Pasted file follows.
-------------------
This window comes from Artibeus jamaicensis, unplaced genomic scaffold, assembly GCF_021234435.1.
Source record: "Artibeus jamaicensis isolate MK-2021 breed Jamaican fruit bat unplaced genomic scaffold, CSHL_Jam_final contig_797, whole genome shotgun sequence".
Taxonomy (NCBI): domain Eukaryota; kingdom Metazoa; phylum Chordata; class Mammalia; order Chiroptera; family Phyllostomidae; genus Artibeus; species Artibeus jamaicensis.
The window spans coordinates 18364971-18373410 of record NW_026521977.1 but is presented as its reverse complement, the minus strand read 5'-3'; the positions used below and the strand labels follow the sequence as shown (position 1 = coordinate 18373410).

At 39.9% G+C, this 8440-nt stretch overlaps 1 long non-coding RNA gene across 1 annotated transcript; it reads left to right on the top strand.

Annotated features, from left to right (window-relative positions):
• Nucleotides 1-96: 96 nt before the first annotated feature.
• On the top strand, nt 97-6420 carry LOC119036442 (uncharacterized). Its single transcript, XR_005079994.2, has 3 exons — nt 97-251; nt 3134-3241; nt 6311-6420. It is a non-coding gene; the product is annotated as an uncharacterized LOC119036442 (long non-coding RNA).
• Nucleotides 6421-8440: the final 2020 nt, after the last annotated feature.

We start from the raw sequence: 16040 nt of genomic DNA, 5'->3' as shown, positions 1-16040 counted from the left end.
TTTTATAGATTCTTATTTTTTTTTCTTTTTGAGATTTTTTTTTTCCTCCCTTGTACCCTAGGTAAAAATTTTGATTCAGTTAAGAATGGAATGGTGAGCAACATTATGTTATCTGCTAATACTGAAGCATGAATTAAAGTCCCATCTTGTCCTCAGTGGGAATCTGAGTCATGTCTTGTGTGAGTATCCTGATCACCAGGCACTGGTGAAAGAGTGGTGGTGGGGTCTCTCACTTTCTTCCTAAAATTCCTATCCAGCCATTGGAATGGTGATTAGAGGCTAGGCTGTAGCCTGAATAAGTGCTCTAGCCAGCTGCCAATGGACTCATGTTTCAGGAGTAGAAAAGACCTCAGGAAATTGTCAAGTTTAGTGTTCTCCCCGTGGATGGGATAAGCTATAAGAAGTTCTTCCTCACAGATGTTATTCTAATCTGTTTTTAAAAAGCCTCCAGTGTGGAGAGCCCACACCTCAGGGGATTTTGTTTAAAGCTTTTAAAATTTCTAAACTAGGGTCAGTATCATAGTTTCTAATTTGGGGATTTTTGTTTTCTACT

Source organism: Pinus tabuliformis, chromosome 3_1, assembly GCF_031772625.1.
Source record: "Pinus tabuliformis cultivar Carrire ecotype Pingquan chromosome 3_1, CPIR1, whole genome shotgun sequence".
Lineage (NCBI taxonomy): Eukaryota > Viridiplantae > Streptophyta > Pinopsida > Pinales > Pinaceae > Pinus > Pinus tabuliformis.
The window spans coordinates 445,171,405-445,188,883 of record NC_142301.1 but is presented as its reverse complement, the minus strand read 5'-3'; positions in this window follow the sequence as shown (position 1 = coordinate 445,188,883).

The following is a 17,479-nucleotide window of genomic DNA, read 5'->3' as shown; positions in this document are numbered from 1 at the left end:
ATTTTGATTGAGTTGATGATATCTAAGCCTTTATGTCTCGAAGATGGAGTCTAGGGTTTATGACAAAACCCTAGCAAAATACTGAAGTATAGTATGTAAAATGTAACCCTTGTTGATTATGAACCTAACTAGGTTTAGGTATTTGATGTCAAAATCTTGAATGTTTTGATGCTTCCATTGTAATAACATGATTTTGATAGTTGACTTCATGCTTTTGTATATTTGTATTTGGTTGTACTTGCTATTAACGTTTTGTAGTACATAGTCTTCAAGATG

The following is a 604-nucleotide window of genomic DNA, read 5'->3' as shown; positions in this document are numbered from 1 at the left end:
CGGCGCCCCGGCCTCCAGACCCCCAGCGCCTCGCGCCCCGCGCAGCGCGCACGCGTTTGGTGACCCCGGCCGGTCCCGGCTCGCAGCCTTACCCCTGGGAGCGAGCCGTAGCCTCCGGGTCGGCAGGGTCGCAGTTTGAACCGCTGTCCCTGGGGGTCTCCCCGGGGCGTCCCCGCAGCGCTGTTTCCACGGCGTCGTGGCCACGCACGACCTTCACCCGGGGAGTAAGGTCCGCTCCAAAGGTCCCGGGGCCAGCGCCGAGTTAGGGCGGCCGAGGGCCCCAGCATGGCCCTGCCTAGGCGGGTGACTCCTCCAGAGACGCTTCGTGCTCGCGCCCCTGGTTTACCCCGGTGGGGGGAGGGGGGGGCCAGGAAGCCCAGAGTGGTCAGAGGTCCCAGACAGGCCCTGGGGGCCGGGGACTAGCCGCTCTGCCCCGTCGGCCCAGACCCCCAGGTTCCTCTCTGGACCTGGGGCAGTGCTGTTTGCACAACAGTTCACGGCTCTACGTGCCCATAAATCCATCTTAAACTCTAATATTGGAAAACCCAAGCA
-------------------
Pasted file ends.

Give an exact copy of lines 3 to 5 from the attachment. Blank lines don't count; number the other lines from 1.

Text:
Taxonomy (NCBI): domain Eukaryota; kingdom Metazoa; phylum Chordata; class Mammalia; order Chiroptera; family Phyllostomidae; genus Artibeus; species Artibeus jamaicensis.
The window spans coordinates 18364971-18373410 of record NW_026521977.1 but is presented as its reverse complement, the minus strand read 5'-3'; the positions used below and the strand labels follow the sequence as shown (position 1 = coordinate 18373410).

At 39.9% G+C, this 8440-nt stretch overlaps 1 long non-coding RNA gene across 1 annotated transcript; it reads left to right on the top strand.